Rent Dissipation Through Electricity Prices of Publicly-Owned Utilities
Economists have long advised pricing electricity at marginal cost. In the case of public utilities producing from hydraulic sources, this would ordinarily generate a rent that could be used to finance public projects or to lower taxes. But marginal cost pricing by public utilities is rarely observed in practice, the potential rent being dissipated through low electricity prices. This paper offers an explanation of such a phenomenon by using a public choice model. It is shown that if (i) government revenues are raised through proportional taxes, (ii) median income is less than mean income, and (iii) the share of a consumer's spending on electricity decreases with income, then the price resulting from a majority rule and universal voting is below marginal cost. Its level can be determined by a modified Ramsey rule which takes into account the population income distribution. When a fixed subscription fee is charged to the consumers, this fee is set as low as possible, generally reflecting fixed distribution costs exclusively. It is also shown that publicly-owned utilities must be able to exploit a resource rent in order to break even, suggesting that utilities operating under constant or increasing returns to scale would normally be private or be privatized in the future. Empirical evidence of these results are obtained from the observation of the Canadian electric industry in general and of the pricing policies of Hydro-Qu‚bec, one of the major Canadian public utilities, in particular.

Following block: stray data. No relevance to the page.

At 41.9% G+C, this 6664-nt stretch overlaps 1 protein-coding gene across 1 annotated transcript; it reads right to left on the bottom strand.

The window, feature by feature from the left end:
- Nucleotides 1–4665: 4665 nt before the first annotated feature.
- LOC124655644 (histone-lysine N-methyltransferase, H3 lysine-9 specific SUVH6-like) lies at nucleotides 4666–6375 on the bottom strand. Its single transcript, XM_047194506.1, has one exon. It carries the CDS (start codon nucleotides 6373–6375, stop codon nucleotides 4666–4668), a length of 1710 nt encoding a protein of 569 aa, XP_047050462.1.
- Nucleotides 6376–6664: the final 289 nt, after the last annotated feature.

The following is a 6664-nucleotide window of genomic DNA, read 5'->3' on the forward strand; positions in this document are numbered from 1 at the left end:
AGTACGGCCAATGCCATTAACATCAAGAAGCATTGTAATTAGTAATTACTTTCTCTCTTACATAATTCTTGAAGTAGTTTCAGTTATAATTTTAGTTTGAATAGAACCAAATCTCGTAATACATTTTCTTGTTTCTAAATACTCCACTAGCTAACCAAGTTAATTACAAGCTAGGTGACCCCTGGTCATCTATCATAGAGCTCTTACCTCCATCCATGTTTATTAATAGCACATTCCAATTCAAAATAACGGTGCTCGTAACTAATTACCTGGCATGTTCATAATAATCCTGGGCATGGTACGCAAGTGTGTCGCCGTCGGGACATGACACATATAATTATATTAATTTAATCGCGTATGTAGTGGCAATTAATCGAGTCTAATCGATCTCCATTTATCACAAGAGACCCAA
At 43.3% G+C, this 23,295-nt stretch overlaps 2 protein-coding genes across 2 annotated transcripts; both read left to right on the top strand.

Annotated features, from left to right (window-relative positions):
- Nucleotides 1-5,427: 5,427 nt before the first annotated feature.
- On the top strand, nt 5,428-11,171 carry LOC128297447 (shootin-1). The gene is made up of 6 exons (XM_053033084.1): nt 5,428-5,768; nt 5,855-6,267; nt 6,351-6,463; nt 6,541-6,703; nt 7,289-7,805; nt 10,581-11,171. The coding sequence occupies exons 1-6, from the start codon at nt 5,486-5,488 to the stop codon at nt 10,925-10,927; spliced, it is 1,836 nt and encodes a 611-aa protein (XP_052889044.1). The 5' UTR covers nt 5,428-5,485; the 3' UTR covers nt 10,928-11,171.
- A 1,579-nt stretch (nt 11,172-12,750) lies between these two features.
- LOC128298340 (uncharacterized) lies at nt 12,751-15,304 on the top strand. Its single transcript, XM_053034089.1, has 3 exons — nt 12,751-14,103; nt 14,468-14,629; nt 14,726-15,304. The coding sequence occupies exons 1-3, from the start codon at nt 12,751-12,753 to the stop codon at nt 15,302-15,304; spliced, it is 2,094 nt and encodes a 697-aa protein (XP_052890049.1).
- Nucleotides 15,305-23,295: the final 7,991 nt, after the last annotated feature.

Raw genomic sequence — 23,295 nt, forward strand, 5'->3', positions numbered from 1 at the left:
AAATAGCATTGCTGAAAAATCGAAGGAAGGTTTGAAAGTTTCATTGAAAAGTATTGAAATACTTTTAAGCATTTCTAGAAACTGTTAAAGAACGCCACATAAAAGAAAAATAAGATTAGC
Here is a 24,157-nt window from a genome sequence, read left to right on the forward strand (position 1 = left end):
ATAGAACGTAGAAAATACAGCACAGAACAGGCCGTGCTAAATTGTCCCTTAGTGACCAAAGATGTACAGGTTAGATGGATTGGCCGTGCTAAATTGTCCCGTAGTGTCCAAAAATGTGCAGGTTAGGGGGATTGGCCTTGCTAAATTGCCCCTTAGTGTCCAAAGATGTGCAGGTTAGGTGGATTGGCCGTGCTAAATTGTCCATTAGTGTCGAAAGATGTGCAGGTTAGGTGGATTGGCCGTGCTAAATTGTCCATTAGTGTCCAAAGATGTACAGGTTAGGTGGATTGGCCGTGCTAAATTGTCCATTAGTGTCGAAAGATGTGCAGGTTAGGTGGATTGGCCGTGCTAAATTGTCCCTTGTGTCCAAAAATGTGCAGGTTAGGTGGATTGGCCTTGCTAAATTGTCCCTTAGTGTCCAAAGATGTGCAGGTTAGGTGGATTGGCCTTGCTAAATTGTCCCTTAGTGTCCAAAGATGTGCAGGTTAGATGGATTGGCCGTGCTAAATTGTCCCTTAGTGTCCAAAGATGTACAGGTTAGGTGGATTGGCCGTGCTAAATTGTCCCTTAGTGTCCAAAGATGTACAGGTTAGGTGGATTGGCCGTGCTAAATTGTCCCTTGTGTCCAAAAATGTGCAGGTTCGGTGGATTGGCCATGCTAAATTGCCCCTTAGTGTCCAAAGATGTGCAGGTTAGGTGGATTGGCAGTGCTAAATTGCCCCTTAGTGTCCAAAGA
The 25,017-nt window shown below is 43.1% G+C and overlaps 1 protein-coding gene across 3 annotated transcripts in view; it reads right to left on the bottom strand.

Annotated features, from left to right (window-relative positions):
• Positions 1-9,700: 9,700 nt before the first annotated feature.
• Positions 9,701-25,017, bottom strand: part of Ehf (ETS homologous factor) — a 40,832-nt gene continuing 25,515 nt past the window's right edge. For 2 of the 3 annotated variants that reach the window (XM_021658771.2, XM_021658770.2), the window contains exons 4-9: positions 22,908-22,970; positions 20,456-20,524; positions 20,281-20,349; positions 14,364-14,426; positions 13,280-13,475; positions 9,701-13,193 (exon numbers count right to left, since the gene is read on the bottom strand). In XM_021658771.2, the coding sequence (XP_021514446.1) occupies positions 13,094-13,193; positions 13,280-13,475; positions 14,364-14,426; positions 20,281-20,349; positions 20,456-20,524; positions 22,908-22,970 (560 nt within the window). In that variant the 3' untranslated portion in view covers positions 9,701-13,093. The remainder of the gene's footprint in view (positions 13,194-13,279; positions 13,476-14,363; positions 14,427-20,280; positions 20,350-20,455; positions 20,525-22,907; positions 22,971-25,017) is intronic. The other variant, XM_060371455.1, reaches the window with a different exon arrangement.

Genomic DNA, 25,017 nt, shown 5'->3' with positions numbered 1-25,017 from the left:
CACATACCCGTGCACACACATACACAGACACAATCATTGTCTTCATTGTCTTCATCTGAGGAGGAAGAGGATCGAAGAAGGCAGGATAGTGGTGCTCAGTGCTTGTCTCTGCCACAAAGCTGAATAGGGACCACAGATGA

|Date of creation:||1995|
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